What is a dormant bank account?
In general terms a bank or building society account will be considered dormant (by the bank or building society) after long periods of inactivity (meaning there have been no transactions such as withdrawals or deposits). The duration of inactivity does vary between each institution according to their own terms of business, anywhere between 3 and 15 years. Note that there is now a statutory period of 15 years before the ‘Big Society Bank’ rules apply — see below.
Savings accounts, including matured savings plans such as fixed-term bonds, can be left inactive for longer periods of time before being considered inactive.
Why do dormant accounts exist?
It is often the case that the bank or building society and the account holder have become separated for one reason or another. Many people forget about, or lose track of ‘small’ deposits of money in bank and building society accounts. Despite the efforts that each bank or building society may make to reunite these funds with their owners (again, this can vary widely between institutions), dormant accounts continue to build up within the banking system.
What do the banks do in these circumstances? Account holders can become disconnected from their accounts for a number of reasons, but typically:
What do the banks do in these circumstances?
Prior to an account reaching dormant status, the institution will usually send letters to the last known address of their customer, enquiring as to whether they wish to keep their account(s) open. This correspondence is typically sent after a year of inactivity on a current account (three years for a savings account).
If the letter is received and a reply sent stating that the customer wishes to keep the account open, the bank or building society will continue to treat the account as ‘live’, sending statements and other correspondence in the normal way. If the bank or building society receives no reply after a set period (usually between six weeks and three months) however, the account will typically be considered dormant, and the bank or building society will treat it differently from that point onward. This is partly to protect their customers against fraud and identity theft, and partly to safeguard customer privacy by not allowing confidential information to go to an old address.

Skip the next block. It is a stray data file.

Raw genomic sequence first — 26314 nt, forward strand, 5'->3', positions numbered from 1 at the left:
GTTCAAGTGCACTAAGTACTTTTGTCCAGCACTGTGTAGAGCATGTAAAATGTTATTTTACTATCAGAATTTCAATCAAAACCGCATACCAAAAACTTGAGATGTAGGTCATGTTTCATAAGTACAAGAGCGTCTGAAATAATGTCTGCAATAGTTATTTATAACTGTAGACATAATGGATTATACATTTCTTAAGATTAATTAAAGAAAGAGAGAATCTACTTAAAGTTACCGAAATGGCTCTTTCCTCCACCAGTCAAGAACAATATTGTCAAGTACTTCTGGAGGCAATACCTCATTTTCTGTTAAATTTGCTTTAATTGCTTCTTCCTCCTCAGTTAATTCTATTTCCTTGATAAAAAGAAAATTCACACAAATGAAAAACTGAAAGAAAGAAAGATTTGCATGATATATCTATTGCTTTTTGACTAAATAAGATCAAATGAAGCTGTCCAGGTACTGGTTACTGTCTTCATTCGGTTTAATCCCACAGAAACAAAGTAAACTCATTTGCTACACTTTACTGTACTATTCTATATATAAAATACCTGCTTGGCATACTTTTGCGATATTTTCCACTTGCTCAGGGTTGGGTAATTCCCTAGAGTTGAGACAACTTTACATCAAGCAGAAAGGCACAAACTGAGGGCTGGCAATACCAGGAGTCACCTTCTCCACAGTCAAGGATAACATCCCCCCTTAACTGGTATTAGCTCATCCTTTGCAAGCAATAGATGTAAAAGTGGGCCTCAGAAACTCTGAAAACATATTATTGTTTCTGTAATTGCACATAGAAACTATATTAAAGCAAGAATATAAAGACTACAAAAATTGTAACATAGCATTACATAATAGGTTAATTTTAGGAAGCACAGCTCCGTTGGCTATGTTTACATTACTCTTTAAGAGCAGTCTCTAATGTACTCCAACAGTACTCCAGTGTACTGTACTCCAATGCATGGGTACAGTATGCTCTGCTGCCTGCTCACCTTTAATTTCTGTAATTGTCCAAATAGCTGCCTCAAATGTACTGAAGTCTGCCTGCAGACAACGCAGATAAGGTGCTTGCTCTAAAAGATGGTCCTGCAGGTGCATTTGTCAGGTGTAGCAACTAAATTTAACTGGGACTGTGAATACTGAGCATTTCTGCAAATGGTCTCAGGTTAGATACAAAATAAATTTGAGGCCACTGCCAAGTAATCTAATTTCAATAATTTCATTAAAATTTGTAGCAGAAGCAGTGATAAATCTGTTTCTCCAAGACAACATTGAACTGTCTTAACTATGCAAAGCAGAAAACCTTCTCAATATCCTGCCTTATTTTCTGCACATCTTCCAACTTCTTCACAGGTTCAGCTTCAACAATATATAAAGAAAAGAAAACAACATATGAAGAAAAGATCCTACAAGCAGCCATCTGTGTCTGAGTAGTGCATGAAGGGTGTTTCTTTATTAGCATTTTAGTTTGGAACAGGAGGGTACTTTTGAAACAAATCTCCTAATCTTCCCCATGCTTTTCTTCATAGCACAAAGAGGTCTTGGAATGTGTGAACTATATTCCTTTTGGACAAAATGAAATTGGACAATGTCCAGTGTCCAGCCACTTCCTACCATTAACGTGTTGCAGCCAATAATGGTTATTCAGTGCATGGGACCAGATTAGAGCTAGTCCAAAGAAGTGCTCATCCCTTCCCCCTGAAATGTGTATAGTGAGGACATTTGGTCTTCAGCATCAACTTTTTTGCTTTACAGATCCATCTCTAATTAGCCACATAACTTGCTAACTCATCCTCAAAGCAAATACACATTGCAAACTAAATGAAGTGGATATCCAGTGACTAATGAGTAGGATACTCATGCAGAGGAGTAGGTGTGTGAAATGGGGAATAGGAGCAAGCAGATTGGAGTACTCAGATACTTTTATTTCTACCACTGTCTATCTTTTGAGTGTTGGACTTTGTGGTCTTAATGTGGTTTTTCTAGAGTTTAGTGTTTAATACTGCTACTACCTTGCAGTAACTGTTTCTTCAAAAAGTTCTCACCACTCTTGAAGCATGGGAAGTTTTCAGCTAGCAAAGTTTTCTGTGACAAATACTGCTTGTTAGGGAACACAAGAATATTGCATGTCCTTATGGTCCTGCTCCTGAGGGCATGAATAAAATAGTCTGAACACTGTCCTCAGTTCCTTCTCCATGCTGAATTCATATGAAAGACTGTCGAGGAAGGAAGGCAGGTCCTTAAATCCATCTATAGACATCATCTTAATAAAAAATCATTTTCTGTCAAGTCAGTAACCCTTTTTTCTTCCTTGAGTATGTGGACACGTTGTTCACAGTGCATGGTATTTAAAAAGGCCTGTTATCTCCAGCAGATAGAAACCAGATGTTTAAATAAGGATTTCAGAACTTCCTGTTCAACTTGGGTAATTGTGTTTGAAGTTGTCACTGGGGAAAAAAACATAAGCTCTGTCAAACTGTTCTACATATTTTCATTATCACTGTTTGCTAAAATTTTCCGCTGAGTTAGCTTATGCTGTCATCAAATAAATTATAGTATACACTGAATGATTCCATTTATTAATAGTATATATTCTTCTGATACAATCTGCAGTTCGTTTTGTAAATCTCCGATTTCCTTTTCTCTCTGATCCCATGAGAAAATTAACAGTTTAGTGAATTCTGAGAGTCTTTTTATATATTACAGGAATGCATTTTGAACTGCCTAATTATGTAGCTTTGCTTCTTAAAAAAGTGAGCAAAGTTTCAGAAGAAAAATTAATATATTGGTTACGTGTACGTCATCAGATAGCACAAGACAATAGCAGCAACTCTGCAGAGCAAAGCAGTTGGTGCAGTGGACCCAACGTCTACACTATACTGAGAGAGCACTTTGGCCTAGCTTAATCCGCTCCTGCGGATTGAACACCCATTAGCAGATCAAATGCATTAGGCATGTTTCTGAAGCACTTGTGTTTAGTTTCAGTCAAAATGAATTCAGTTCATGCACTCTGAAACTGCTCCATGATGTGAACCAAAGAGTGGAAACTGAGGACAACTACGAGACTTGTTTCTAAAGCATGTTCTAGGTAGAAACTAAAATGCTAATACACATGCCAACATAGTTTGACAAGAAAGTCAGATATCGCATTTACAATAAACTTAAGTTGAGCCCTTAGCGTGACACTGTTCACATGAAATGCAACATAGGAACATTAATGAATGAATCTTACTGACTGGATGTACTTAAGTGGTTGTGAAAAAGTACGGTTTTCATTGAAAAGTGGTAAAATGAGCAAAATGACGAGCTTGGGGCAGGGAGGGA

Once considered dormant, the bank or building society will retain a record of the account for a limited time, regardless of what happens to the funds held within it.
What happens to the money in a dormant account?
The funds in a dormant account remain the property of the account holder, or someone who has a legal claim on the account if the owner is deceased (plus any interest due if it was an interest-bearing account).
However, due to recent changes in legislation, all funds considered ‘unclaimed’ (statutorily, after at least 15 years of inactivity) may now legally be requisitioned for use either by a duly appointed charitable body, or transferred into a central government-sponsored fund, often referred to as the ‘Big Society Bank’.
The ‘Big Society Bank’
Managed by Co-operative Financial Services, the ‘Big Society Bank’ utilises its requisitioned funds for good causes that benefit the community. The term ‘Big Society Bank’ is used to refer to the Dormant Bank and Building Society Accounts Act 2008, which came into legal force on 1st February 2011, and is intended to enable balances held in dormant bank accounts to be ‘reinvested for the benefit of the community’. It should be noted that the Act enables banks to pass the money that they hold in such accounts on a voluntary basis, and so at this time, many dormant accounts remain unaffected.
Importantly, the customer’s right to claim the money in their dormant account is entirely unaffected, even if it has been re-invested for the benefit of the community following these recent changes. Each institution will need to have taken out an insurance policy that covers them in case the rightful owner or their living heirs come forward to make a claim anytime in the future.
How do I claim the funds from an unclaimed dormant account?
The British Bankers Association has recently launched a free service called ‘my lost account’ with which you may carry out a search. If you believe you have a dormant account then this is a good place to start. If however you are not aware of the dormant account, or the account in the name of someone who has passed away and you are one of the beneficiaries, the easiest way for you to accomplish would be to use services such as ours.
It should be noted firstly that not all the people we contact are owners or beneficiaries (i.e. you may be contacted in the process of tracing the individuals that are entitled). If you are (one of) the individual(s) we believe is entitled to the money in a dormant account however, we will help you take the steps necessary to reunite you with your unclaimed entitlement(s) relatively quickly and easily, as we will be working closely with the bank or building society in question.